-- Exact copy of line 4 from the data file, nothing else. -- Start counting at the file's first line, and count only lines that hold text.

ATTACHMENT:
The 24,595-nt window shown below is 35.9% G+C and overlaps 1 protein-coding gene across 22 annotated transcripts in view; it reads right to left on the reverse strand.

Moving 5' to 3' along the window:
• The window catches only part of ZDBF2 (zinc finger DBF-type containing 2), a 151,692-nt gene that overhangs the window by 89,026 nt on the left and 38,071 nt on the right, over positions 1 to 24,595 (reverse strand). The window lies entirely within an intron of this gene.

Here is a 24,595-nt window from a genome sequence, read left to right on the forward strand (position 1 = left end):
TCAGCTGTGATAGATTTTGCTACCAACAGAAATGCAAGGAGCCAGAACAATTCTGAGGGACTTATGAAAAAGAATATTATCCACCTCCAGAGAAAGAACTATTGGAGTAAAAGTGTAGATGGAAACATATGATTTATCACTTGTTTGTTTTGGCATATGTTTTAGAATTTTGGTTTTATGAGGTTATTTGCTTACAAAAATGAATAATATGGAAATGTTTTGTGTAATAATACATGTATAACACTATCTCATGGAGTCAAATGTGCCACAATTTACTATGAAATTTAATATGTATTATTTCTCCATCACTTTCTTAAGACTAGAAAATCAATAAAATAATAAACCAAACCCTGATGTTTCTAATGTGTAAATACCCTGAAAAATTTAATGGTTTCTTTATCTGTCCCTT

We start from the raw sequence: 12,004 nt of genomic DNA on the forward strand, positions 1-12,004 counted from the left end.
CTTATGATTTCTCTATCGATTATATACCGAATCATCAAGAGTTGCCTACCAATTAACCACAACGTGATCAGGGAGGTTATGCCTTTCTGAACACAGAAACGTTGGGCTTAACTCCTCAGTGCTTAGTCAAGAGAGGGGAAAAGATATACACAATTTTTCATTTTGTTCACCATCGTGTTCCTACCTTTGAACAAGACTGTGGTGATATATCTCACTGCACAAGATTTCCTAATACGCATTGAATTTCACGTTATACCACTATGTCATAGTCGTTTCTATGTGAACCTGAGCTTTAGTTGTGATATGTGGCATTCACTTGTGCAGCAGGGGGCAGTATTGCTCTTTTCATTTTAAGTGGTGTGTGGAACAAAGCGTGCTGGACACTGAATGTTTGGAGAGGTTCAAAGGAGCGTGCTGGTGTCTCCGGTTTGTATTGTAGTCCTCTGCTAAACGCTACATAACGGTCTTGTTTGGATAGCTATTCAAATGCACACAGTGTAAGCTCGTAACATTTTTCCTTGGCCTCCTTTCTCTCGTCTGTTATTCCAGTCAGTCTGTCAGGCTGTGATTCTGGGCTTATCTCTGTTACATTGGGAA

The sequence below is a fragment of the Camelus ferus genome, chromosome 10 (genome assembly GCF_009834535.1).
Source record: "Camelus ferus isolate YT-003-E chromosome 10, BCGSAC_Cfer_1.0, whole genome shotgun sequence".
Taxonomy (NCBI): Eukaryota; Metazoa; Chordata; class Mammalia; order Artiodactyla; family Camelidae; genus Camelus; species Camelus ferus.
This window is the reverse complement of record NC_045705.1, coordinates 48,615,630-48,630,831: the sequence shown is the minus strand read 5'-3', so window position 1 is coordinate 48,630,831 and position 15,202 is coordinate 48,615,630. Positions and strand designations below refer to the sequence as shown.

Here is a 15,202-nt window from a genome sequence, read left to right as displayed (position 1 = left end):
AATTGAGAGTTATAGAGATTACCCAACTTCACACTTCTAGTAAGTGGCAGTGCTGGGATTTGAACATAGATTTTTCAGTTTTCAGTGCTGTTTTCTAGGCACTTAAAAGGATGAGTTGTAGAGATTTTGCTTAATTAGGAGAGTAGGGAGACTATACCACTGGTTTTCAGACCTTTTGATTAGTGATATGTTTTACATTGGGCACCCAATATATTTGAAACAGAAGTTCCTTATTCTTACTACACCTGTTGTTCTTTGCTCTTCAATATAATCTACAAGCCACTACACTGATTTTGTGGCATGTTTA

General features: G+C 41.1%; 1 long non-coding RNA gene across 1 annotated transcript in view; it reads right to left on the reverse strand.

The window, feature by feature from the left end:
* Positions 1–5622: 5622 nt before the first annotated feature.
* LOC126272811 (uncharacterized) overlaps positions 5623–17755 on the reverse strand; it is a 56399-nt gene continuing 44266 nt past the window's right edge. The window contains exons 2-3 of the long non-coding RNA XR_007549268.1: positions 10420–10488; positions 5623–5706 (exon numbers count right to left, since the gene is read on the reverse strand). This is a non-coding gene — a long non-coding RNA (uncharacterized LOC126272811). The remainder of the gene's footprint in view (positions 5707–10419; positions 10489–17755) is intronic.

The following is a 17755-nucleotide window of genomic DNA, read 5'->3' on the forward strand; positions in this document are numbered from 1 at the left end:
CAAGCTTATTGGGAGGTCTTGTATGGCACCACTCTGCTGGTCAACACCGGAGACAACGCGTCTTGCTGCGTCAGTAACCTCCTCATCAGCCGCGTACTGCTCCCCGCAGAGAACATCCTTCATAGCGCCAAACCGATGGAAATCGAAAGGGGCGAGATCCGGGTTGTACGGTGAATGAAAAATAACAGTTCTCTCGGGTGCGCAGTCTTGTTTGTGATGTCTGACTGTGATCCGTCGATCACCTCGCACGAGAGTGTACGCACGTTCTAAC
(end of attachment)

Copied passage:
Here is a 24,595-nt window from a genome sequence, read left to right on the forward strand (position 1 = left end):